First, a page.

FRANKFURT — The number of people out of work in the eurozone rose slightly in September, according to data published Thursday, showing that signs of renewed economic growth have not yet filtered through to the labor market.
The jobless rate was 12.2 percent last month, a record high and the same as the figure for August, which was revised upward. But the absolute number of jobless people in the 17 countries in the euro area rose by 60,000 from a total of about 19.5 million, said Eurostat, the EU statistics agency.
Another sign of weak growth came from its inflation report Thursday. It showed a slower than expected increase in the prices consumers and businesses pay for everything from food to energy to industrial goods, and could put pressure on European officials to further stimulate the region’s economy.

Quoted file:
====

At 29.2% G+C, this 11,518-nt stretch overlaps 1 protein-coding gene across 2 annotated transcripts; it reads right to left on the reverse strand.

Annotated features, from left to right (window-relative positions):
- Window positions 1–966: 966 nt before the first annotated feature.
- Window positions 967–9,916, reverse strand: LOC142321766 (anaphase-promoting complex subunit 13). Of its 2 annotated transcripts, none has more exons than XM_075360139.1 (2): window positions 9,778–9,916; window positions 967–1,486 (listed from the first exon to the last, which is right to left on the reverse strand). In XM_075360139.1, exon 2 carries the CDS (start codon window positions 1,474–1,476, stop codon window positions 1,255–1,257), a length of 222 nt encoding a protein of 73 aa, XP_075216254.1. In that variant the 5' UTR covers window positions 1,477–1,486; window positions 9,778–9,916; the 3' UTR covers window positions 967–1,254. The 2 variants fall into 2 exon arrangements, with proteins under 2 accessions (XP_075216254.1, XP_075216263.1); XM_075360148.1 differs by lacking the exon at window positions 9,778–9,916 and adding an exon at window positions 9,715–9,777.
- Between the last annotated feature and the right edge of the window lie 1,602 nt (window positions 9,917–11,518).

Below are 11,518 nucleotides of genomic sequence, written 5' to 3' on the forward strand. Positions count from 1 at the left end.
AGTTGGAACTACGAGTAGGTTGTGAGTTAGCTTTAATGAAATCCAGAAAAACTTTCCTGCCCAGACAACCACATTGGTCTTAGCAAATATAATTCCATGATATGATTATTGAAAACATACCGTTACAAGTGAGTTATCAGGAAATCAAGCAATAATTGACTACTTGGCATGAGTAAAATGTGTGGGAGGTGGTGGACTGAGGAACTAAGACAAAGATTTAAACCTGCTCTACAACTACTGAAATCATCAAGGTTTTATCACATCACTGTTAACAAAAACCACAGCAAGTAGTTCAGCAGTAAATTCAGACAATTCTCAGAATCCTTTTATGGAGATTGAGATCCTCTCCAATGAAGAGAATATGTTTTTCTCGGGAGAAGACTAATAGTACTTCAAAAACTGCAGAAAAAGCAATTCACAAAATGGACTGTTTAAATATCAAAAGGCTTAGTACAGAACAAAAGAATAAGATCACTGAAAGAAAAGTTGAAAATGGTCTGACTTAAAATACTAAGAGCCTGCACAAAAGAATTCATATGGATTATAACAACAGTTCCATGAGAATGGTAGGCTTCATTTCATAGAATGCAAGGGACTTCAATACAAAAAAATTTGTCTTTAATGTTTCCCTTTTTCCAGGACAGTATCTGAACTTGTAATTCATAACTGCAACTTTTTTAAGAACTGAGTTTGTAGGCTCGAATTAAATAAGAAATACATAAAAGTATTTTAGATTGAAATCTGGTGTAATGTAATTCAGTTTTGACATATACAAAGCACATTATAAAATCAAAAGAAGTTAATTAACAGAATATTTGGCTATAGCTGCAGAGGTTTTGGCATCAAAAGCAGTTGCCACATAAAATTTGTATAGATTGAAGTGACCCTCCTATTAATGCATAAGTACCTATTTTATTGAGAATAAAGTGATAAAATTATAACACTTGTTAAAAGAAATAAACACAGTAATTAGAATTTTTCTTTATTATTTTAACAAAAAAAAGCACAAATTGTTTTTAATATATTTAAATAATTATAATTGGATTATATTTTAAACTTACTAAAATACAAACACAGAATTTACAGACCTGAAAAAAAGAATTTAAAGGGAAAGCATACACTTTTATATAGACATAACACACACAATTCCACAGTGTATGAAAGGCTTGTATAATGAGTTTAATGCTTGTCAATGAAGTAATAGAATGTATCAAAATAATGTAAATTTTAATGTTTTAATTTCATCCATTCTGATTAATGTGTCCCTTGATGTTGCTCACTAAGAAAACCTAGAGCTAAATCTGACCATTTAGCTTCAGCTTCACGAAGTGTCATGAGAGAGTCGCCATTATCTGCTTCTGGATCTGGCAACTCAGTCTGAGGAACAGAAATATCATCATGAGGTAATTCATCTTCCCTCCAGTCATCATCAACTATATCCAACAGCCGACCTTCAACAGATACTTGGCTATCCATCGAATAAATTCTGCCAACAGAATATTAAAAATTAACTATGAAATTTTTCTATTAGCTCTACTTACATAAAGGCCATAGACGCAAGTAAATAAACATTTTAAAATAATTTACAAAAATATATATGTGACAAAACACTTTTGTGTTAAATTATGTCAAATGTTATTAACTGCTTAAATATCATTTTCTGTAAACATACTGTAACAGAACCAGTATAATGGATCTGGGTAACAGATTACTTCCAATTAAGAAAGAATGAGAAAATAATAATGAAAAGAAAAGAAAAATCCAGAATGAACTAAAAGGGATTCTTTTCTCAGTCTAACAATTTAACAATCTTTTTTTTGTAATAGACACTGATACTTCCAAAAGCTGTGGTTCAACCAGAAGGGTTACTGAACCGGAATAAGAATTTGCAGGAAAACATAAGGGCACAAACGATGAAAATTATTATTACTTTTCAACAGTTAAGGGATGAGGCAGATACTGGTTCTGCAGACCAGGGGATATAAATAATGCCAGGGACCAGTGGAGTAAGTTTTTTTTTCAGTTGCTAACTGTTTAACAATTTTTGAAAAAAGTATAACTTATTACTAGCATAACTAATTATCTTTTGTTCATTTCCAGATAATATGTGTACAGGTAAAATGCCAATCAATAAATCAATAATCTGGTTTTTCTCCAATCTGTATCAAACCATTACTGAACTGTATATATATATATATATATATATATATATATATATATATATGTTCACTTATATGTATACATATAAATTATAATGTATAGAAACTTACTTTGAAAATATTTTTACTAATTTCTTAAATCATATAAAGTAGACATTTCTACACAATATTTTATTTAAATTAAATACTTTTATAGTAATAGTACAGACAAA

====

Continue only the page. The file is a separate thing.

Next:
The eurozone unemployment rate had stopped rising in recent months, but Eurostat revised the figure reported for August to 12.2 percent from 12 percent.
“Businesses are not yet confident enough about the growth outlook to switch to creating jobs,” Marie Diron, an economist who advises the consulting firm Ernst & Young, said in an e-mail.
The numbers come as a disappointment after recent data fed hopes that the eurozone was slowly emerging from a downturn that effectively began in 2009.
Spain, one of the countries hit hardest by the eurozone debt crisis, returned to growth in the third quarter after a recession that lasted more than two years.
There also have been signs that the European car industry, a major source of jobs, is recovering from its worst sales in two decades. On Wednesday, the Italian carmaker Fiat reported its first increase in European sales since 2010.
But joblessness continued to rise in eurozone countries including France, Italy, and Belgium, offsetting improvement in Germany and Portugal.
Employment is typically one of the last components of the economy to respond in an upturn, because companies tend to wait to hire people until they are sure business is really getting better.
For all 28 countries in the European Union, including those like Romania and Britain that are not in the eurozone, the unemployment rate was unchanged at 11 percent for the fourth month in a row.
New York Times